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How to Find and Choose a Pit Bull Breeder

Mychelle Blake
Basket of Pitbull puppies

Finding a good dog breeder can be tough and it can be even harder with a breed like the American Pit Bull Terrier. Unfortunately, poor and unscrupulous breeding practices abound with these dogs. However, there are steps you can take to find a responsible pit bull breeder.

Finding Responsible Pit Bull Breeders

There are a number of ways to find good breeders of pit bulls, which includes both the American Pit Bull Terrier and the American Staffordshire Terrier.

Use Reputable Breed Registries

There are many dog breed registries that can be found online. Not all of these have a good reputation. Plus the fact that a dog is registered with one, even if they're reputable, does not necessarily mean this is a quality dog. Still knowing the breeder is at least making the effort to register their dogs is a possible indication that they are not a backyard breeder. A benefit of the registries is that many list breeders, so this is a good place to start when doing your initial research:

  • The American Kennel Club is probably the most prestigious of the registries. They do not accept the American Pit Bull Terrier as a breed but you can find American Staffordshire Terrier breeders on the AKC Marketplace. Any puppy listed will be from an AKC-registered litter.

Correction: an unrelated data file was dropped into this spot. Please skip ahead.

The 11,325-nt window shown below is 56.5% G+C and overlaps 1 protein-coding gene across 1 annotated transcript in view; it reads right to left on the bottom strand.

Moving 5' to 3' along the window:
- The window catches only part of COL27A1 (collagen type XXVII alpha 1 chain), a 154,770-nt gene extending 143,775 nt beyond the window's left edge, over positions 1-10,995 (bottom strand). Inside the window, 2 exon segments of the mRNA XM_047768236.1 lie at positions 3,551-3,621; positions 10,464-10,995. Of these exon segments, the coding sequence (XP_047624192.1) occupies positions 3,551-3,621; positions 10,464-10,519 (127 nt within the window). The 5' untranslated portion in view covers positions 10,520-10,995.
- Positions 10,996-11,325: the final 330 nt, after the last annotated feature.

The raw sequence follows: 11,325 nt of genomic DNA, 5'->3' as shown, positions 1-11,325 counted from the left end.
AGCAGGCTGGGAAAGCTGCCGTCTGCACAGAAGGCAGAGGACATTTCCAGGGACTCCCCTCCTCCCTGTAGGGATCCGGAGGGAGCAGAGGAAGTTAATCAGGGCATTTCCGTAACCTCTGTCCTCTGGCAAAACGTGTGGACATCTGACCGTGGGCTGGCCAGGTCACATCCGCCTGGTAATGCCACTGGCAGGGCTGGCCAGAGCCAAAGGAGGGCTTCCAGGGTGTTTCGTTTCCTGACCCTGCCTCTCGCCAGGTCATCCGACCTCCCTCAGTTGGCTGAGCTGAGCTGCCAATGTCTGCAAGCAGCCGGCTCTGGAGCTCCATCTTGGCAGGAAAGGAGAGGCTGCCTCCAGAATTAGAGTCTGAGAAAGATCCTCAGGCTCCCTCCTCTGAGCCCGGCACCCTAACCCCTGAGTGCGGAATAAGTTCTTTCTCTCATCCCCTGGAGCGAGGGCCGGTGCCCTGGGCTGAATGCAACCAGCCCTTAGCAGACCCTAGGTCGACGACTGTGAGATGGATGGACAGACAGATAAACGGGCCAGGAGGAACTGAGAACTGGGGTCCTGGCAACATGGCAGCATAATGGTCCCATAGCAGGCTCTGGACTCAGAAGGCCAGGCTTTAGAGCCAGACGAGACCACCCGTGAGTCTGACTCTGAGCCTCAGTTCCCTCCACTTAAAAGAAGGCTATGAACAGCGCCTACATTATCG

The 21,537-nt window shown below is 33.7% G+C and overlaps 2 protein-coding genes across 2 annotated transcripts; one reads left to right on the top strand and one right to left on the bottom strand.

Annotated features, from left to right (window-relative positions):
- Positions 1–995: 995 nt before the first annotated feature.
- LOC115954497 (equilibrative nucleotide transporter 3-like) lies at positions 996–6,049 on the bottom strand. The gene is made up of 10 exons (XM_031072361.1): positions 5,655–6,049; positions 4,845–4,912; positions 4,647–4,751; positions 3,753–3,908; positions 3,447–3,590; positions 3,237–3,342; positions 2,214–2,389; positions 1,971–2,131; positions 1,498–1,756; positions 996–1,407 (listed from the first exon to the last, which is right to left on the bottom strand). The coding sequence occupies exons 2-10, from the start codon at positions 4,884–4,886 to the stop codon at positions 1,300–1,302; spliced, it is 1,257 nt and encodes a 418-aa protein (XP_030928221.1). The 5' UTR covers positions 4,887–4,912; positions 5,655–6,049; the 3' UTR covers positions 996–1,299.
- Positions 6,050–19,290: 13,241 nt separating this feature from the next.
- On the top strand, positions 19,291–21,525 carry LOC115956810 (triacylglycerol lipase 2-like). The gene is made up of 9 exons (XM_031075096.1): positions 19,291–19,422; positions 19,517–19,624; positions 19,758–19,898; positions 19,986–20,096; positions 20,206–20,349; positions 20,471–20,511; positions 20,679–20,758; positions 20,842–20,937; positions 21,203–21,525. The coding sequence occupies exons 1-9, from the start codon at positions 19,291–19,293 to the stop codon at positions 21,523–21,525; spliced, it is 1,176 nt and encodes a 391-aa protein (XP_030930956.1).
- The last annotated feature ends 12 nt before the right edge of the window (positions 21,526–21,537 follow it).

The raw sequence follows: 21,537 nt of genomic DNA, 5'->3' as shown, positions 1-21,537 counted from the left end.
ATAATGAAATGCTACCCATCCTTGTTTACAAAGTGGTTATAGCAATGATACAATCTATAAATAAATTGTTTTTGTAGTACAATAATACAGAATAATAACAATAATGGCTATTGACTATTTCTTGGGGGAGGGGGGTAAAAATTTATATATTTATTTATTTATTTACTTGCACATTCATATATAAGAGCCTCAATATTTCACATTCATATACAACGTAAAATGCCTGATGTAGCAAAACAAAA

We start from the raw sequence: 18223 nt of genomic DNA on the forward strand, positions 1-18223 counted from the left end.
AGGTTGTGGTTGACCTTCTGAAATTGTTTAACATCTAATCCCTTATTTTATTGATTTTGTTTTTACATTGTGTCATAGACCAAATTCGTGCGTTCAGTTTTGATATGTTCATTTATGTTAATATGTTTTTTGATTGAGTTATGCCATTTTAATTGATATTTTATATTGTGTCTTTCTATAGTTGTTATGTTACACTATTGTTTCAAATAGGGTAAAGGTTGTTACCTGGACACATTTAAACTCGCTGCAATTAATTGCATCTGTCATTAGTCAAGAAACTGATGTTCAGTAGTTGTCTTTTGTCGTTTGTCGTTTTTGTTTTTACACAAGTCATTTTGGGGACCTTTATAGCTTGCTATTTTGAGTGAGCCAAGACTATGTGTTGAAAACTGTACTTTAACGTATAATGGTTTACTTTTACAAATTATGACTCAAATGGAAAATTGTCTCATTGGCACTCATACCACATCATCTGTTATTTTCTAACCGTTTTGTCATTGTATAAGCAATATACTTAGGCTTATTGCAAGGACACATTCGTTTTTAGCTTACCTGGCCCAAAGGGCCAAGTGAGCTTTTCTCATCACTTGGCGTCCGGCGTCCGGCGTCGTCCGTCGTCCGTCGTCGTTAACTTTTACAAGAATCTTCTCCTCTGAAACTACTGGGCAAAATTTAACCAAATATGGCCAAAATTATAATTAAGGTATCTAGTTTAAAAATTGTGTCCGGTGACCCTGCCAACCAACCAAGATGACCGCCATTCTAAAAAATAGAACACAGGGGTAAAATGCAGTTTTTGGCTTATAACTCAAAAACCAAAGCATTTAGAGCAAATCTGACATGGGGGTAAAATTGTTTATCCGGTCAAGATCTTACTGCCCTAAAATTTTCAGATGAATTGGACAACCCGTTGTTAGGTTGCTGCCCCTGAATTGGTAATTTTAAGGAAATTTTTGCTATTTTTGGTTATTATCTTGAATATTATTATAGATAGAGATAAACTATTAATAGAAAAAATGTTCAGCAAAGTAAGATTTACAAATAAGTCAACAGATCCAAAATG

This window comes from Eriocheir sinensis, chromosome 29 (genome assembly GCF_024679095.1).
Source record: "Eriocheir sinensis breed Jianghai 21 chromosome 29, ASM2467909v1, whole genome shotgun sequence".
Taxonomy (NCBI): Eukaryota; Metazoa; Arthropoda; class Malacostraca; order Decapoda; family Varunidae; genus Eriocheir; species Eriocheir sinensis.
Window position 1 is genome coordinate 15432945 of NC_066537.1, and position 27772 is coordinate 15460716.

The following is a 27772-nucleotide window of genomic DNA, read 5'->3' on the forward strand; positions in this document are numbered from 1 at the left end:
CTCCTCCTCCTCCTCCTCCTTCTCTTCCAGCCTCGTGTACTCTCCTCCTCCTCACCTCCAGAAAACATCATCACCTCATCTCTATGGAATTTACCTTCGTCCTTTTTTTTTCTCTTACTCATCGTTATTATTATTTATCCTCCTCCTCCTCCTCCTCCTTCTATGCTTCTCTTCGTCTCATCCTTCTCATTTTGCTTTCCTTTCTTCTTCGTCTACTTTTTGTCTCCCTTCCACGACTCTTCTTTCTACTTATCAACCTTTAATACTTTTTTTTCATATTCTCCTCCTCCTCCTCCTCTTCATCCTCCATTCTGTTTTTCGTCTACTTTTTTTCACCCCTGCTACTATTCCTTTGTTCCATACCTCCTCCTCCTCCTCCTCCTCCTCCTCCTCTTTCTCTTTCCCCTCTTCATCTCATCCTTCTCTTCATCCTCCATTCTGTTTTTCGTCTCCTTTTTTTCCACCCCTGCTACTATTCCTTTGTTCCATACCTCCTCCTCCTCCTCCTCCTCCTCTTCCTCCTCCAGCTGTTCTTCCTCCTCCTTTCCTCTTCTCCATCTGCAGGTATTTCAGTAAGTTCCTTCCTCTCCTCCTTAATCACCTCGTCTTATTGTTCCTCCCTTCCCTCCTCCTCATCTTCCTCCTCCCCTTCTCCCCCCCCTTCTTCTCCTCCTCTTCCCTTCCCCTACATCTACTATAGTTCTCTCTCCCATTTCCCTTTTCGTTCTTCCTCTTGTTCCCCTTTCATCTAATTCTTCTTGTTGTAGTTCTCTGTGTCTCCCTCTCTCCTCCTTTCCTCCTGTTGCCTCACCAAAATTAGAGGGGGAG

• Another large and active registry with a breeder directory is the United Kennel Club, which was started in the United Kingdom in 1898. Incidentally, the founder of the UKC was an American Pit Bull Terrier breeder and the first dog registered with the UCK was a pit bull. The UKC recognizes the American Pit Bull Terrier but not the American Staffordshire Terrier.
  • The American Dog Breeders Association (ADBA) was formed to promote the American Pit Bull Terrier breed and educate about responsible ownership. They also promote titling dogs with sports such as weight pull. ADBA has an area on their site for breeders to advertise and also has a breeder directory available from their magazine, the ADBA Gazette, for a fee.

Look for Awards and Titles

When looking at breeder listings, visit their websites or Facebook pages if available. Search for information on their dogs and their accomplishments. Most breeders are eager to advertise titles and awards their dogs have won, such as winning at breed confirmation events and obedience and dog sports competitions. A puppy for sale from a dam and sire that have been titled is more likely to be from a quality breeder as they've demonstrated an interest in working with and improving their dog's temperament through training and other activities. You should also look for an official designation from a registry that the dog is from a champion bloodline, usually designated with a CH or GRCH.

Visit Dog Shows